Reflection on the One-Year Anniversary of the Pandemic

Posted by Peggy Procter on 3/15/2021

Peggy and Hawk


It was exactly one year ago today that I made the difficult decision to close Echo Horizon’s campus for the first time due to a novel virus that was scaring the nation and the world. I still have vivid memories of being at carpool, sadly saying goodbye to every student and family, truly believing that I would see them again after spring break, and thinking that three weeks would be a LONG time to be separated from one another. The image of sixth-grader Eli staring out his window near tears as he drove away from Echo will never leave me. 


We’ve been through so much this past year—separation, loss, loneliness, fear—much of which I wish we hadn’t had to experience. Yet, I cannot deny that this year, despite all the challenges, has been one of growth, reflection, and lifelong lessons. I have learned so much about the power of the Echo Horizon community, and I’d like share my reflections on our one-year anniversary of learning during the pandemic:


Lesson #1: We are an exceptionally resilient community;

Lesson #2: We all rely on Echo Horizon school for much more than academic learning;

Lesson #3: We were reminded of the importance of growth mindset in order to adapt and learn new skills—flexibility, adaptability, patience, and responsiveness were a must;

Lesson #4: We were reminded during remote learning of the divides that exist in our world around equity and access;

Lesson #5: We learned to be more appreciative of life’s gifts and to live each day with gratitude.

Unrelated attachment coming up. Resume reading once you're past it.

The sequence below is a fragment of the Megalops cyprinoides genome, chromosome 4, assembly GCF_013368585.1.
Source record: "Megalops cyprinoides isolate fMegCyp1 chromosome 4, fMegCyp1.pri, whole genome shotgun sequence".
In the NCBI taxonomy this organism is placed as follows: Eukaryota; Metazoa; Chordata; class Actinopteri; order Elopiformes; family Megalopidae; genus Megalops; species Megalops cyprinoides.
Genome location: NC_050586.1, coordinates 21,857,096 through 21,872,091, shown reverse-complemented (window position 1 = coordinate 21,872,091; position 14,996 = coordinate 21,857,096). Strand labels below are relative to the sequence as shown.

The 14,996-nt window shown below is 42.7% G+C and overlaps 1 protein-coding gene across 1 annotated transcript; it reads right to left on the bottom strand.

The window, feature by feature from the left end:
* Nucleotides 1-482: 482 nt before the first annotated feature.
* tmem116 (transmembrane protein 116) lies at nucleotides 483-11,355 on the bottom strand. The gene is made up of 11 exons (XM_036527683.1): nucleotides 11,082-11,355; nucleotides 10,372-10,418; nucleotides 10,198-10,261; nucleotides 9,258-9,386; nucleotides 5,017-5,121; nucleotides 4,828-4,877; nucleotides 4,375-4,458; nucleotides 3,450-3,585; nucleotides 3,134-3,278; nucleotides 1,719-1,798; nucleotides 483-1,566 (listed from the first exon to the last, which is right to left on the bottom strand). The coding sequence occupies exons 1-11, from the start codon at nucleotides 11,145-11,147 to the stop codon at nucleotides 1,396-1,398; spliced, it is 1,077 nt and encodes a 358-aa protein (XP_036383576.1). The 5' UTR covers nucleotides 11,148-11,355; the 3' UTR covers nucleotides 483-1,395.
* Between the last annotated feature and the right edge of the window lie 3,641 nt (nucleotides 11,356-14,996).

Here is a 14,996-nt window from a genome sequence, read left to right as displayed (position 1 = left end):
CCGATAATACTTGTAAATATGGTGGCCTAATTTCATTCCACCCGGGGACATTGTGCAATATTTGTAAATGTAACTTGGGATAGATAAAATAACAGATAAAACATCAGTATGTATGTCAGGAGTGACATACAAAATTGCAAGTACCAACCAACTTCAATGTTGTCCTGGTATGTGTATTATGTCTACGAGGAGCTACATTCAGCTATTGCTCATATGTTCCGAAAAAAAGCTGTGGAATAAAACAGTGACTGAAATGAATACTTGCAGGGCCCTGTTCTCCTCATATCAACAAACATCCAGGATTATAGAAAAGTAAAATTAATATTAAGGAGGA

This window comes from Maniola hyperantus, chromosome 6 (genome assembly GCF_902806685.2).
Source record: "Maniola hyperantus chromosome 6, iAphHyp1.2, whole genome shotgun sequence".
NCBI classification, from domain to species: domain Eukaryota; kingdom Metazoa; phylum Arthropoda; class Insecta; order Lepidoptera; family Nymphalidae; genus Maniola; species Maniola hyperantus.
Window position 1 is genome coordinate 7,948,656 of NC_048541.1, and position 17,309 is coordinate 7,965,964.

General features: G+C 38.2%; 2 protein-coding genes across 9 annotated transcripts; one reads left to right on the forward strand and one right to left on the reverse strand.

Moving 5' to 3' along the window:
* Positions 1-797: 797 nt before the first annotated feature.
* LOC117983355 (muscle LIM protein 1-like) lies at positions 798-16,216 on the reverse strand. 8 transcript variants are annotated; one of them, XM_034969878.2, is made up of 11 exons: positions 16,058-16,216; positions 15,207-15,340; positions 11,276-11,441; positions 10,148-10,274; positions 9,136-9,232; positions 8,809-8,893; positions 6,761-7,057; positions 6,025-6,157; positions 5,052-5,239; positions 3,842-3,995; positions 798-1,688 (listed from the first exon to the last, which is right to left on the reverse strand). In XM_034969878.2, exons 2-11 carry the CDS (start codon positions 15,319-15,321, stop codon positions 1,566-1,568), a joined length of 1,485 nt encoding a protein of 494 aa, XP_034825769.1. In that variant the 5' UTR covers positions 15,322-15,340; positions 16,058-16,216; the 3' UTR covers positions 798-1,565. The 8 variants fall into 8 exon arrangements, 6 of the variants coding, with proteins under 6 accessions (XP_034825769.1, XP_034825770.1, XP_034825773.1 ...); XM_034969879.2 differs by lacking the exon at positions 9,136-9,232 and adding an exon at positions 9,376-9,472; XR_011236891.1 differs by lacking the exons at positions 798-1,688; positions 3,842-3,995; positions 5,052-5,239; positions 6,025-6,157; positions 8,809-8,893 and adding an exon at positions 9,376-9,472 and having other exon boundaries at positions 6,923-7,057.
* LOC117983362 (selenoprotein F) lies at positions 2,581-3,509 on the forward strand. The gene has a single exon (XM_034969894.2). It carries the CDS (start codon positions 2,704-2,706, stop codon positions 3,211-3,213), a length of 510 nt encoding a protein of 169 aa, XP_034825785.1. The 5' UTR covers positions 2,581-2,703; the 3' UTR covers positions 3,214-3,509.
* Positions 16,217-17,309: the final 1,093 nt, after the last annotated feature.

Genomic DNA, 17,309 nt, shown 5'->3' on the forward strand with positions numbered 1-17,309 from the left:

Resilience, defined as “the capacity to recover quickly from difficulties” and “the process of adapting well in the face of adversity, trauma, tragedy, or significant sources of stress,” is a vital characteristic of healthy, happy, and successful people. As parents and educators, we hope that our children develop resilience, but we often do everything we can to protect them from pain, difficulty, and failure, thus taking away their chances to practice it. In this case, we couldn’t “take away” the pandemic, providing our children with a true opportunity to learn and grow their resilience. And boy did they! Our Echo scholars, whether 4 years old or 12, were champions. They embraced the complexity of Zoom learning by putting in great effort to maintain focus. They became more independent as they completed asynchronous work, advocated and asked for help during one-on-one teacher time, and were good participants and listeners during community meetings. Our faculty and staff were resilience rockstars, ready to pivot from online to hybrid to in-person to best meet the needs of the beloved scholars in their care. This year will be considered one of the most difficult years ever for educators, and our Echo Horizon faculty and staff never lost sight of the need to show up for the students. Our gratitude for all that they have done is overflowing. And our parents/guardians—what grace you showed as you pivoted with us, never complaining about the frequent changes, the odd drop-off and pick-up times, the times we sent your child home because of the sniffles even though it was probably nothing. Not once did I receive anything but kindness and gratitude from our parent/guardian community.